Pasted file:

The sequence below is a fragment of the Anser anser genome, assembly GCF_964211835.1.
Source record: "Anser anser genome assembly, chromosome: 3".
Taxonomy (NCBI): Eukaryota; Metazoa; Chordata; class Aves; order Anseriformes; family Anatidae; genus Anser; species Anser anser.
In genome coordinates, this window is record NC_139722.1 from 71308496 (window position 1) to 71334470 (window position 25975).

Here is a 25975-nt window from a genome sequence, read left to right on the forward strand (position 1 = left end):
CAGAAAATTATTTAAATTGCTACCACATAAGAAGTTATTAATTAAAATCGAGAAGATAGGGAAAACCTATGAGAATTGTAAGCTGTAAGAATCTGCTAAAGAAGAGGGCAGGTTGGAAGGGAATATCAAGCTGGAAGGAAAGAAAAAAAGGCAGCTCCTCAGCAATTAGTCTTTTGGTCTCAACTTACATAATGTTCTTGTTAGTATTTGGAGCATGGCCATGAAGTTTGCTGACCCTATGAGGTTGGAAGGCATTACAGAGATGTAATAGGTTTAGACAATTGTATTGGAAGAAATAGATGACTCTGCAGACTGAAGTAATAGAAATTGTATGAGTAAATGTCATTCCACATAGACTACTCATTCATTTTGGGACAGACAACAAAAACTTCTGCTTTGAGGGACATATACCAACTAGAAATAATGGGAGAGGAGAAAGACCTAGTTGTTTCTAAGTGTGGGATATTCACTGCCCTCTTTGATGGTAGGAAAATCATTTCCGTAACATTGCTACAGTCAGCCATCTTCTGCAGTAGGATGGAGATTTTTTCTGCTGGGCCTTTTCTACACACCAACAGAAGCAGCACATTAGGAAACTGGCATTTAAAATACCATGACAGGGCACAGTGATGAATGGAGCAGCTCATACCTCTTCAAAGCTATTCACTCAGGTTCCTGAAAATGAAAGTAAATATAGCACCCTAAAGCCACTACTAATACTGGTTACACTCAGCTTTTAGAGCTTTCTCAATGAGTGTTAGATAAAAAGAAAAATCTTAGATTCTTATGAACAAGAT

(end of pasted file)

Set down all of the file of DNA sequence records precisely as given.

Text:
The sequence below is a fragment of the Anser anser genome, assembly GCF_964211835.1.
Source record: "Anser anser genome assembly, chromosome: 3".
Taxonomy (NCBI): Eukaryota; Metazoa; Chordata; class Aves; order Anseriformes; family Anatidae; genus Anser; species Anser anser.
In genome coordinates, this window is record NC_139722.1 from 71308496 (window position 1) to 71334470 (window position 25975).

Here is a 25975-nt window from a genome sequence, read left to right on the forward strand (position 1 = left end):
CAGAAAATTATTTAAATTGCTACCACATAAGAAGTTATTAATTAAAATCGAGAAGATAGGGAAAACCTATGAGAATTGTAAGCTGTAAGAATCTGCTAAAGAAGAGGGCAGGTTGGAAGGGAATATCAAGCTGGAAGGAAAGAAAAAAAGGCAGCTCCTCAGCAATTAGTCTTTTGGTCTCAACTTACATAATGTTCTTGTTAGTATTTGGAGCATGGCCATGAAGTTTGCTGACCCTATGAGGTTGGAAGGCATTACAGAGATGTAATAGGTTTAGACAATTGTATTGGAAGAAATAGATGACTCTGCAGACTGAAGTAATAGAAATTGTATGAGTAAATGTCATTCCACATAGACTACTCATTCATTTTGGGACAGACAACAAAAACTTCTGCTTTGAGGGACATATACCAACTAGAAATAATGGGAGAGGAGAAAGACCTAGTTGTTTCTAAGTGTGGGATATTCACTGCCCTCTTTGATGGTAGGAAAATCATTTCCGTAACATTGCTACAGTCAGCCATCTTCTGCAGTAGGATGGAGATTTTTTCTGCTGGGCCTTTTCTACACACCAACAGAAGCAGCACATTAGGAAACTGGCATTTAAAATACCATGACAGGGCACAGTGATGAATGGAGCAGCTCATACCTCTTCAAAGCTATTCACTCAGGTTCCTGAAAATGAAAGTAAATATAGCACCCTAAAGCCACTACTAATACTGGTTACACTCAGCTTTTAGAGCTTTCTCAATGAGTGTTAGATAAAAAGAAAAATCTTAGATTCTTATGAACAAGAT